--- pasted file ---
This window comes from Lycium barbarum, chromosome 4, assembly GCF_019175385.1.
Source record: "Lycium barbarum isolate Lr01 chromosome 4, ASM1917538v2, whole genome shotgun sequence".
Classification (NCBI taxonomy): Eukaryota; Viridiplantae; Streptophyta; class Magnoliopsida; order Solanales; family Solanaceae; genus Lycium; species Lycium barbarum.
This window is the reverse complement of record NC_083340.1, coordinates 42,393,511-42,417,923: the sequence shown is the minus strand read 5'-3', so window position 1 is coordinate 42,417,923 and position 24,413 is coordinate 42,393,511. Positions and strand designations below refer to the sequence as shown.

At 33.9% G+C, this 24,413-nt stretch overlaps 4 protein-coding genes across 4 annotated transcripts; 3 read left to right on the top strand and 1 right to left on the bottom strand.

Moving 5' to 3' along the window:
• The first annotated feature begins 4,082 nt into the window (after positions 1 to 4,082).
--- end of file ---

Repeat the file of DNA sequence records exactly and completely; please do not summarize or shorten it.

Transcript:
This window comes from Lycium barbarum, chromosome 4, assembly GCF_019175385.1.
Source record: "Lycium barbarum isolate Lr01 chromosome 4, ASM1917538v2, whole genome shotgun sequence".
Classification (NCBI taxonomy): Eukaryota; Viridiplantae; Streptophyta; class Magnoliopsida; order Solanales; family Solanaceae; genus Lycium; species Lycium barbarum.
This window is the reverse complement of record NC_083340.1, coordinates 42,393,511-42,417,923: the sequence shown is the minus strand read 5'-3', so window position 1 is coordinate 42,417,923 and position 24,413 is coordinate 42,393,511. Positions and strand designations below refer to the sequence as shown.

At 33.9% G+C, this 24,413-nt stretch overlaps 4 protein-coding genes across 4 annotated transcripts; 3 read left to right on the top strand and 1 right to left on the bottom strand.

Moving 5' to 3' along the window:
• The first annotated feature begins 4,082 nt into the window (after positions 1 to 4,082).